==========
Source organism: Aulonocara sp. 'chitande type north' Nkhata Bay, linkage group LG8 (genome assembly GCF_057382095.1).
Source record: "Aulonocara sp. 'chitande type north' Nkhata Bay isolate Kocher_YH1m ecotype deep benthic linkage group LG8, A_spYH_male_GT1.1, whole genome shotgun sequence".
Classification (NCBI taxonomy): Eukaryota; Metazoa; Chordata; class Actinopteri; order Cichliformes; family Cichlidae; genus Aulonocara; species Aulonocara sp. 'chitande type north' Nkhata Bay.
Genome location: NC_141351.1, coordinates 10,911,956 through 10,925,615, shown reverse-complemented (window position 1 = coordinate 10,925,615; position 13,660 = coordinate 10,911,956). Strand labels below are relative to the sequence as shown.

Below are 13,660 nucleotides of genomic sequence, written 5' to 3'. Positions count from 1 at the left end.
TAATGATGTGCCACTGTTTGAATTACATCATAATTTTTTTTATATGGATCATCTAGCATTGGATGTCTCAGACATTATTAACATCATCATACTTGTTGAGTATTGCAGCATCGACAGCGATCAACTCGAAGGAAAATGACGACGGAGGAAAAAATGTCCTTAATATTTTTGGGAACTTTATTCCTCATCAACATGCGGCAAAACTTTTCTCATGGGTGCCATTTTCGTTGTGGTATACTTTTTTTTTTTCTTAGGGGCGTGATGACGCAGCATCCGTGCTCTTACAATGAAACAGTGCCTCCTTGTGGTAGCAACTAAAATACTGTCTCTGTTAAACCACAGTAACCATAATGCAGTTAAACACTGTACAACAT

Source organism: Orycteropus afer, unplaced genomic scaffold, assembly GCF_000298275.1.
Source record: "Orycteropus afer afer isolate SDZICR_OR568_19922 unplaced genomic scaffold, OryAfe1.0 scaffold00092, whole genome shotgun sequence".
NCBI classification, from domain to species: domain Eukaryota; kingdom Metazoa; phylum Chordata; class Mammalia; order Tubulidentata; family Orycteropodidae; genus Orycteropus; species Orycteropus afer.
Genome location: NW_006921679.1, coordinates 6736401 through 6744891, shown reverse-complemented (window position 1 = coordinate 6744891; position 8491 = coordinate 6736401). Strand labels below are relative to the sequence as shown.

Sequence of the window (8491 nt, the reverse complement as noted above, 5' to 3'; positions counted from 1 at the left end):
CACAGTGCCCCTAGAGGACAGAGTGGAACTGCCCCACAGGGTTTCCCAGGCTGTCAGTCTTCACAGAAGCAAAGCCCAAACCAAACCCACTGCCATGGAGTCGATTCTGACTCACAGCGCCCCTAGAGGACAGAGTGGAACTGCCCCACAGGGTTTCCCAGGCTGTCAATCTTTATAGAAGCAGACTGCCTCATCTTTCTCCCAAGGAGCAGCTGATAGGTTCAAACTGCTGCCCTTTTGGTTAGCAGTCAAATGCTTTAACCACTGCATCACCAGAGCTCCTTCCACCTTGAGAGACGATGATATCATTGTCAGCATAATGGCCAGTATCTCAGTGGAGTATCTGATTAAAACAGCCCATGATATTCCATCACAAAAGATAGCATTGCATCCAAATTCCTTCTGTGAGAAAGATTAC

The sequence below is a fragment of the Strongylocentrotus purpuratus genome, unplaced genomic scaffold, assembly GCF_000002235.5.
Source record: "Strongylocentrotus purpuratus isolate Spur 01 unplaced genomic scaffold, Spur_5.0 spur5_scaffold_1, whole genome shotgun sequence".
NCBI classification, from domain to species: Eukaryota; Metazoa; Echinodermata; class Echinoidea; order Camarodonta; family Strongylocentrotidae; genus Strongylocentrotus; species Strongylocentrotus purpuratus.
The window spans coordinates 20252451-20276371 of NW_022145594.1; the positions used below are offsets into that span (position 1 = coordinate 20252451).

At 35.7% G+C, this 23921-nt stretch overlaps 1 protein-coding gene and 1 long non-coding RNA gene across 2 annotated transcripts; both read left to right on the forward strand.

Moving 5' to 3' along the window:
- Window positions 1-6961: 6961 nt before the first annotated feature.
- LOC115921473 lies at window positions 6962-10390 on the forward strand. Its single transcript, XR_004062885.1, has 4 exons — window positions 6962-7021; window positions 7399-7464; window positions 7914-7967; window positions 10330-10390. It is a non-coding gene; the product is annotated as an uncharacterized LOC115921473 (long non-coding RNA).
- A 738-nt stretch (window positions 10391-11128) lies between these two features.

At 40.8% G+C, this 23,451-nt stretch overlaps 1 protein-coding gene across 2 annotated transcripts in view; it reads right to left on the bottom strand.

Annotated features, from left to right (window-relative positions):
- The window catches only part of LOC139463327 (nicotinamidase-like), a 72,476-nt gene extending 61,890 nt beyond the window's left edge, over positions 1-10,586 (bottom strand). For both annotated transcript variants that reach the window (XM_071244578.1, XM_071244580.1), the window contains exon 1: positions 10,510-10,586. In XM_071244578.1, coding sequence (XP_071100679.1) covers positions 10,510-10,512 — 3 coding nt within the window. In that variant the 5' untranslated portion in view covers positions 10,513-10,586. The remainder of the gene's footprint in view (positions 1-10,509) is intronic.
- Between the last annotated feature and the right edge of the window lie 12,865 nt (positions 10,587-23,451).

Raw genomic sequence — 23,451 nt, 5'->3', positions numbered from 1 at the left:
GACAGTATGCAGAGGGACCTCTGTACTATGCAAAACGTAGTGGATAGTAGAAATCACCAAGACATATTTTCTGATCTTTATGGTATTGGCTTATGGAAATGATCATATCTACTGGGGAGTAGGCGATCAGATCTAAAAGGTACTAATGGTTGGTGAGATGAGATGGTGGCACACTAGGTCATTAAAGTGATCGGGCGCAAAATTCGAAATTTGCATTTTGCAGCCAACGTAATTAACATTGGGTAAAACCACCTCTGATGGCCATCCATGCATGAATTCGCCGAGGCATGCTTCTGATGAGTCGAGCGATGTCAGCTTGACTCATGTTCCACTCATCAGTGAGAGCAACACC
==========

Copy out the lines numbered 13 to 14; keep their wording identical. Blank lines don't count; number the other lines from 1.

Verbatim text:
The sequence below is a fragment of the Strongylocentrotus purpuratus genome, unplaced genomic scaffold, assembly GCF_000002235.5.
Source record: "Strongylocentrotus purpuratus isolate Spur 01 unplaced genomic scaffold, Spur_5.0 spur5_scaffold_1, whole genome shotgun sequence".